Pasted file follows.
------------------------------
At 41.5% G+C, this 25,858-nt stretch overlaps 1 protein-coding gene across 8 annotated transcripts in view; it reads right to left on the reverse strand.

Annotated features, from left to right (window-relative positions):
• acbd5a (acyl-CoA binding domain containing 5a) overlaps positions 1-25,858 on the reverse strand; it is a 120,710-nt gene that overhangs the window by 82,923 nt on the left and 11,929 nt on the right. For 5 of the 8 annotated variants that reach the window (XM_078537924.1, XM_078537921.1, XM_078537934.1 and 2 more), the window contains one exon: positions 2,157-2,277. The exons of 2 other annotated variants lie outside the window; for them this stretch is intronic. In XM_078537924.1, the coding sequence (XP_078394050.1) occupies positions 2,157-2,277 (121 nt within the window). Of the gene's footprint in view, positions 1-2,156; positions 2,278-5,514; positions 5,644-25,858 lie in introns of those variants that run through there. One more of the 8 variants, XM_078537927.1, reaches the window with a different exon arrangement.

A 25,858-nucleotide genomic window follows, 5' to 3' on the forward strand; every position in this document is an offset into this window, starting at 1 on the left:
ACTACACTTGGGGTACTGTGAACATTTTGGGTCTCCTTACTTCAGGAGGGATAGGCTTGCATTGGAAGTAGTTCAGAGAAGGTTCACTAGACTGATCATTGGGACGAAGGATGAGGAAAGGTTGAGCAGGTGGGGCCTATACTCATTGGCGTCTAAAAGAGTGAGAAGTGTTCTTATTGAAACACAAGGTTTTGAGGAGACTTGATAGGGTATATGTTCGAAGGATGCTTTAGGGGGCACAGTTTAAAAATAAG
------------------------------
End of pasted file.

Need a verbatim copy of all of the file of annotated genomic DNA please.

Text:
At 41.5% G+C, this 25,858-nt stretch overlaps 1 protein-coding gene across 8 annotated transcripts in view; it reads right to left on the reverse strand.

Annotated features, from left to right (window-relative positions):
• acbd5a (acyl-CoA binding domain containing 5a) overlaps positions 1-25,858 on the reverse strand; it is a 120,710-nt gene that overhangs the window by 82,923 nt on the left and 11,929 nt on the right. For 5 of the 8 annotated variants that reach the window (XM_078537924.1, XM_078537921.1, XM_078537934.1 and 2 more), the window contains one exon: positions 2,157-2,277. The exons of 2 other annotated variants lie outside the window; for them this stretch is intronic. In XM_078537924.1, the coding sequence (XP_078394050.1) occupies positions 2,157-2,277 (121 nt within the window). Of the gene's footprint in view, positions 1-2,156; positions 2,278-5,514; positions 5,644-25,858 lie in introns of those variants that run through there. One more of the 8 variants, XM_078537927.1, reaches the window with a different exon arrangement.

A 25,858-nucleotide genomic window follows, 5' to 3' on the forward strand; every position in this document is an offset into this window, starting at 1 on the left:
ACTACACTTGGGGTACTGTGAACATTTTGGGTCTCCTTACTTCAGGAGGGATAGGCTTGCATTGGAAGTAGTTCAGAGAAGGTTCACTAGACTGATCATTGGGACGAAGGATGAGGAAAGGTTGAGCAGGTGGGGCCTATACTCATTGGCGTCTAAAAGAGTGAGAAGTGTTCTTATTGAAACACAAGGTTTTGAGGAGACTTGATAGGGTATATGTTCGAAGGATGCTTTAGGGGGCACAGTTTAAAAATAAG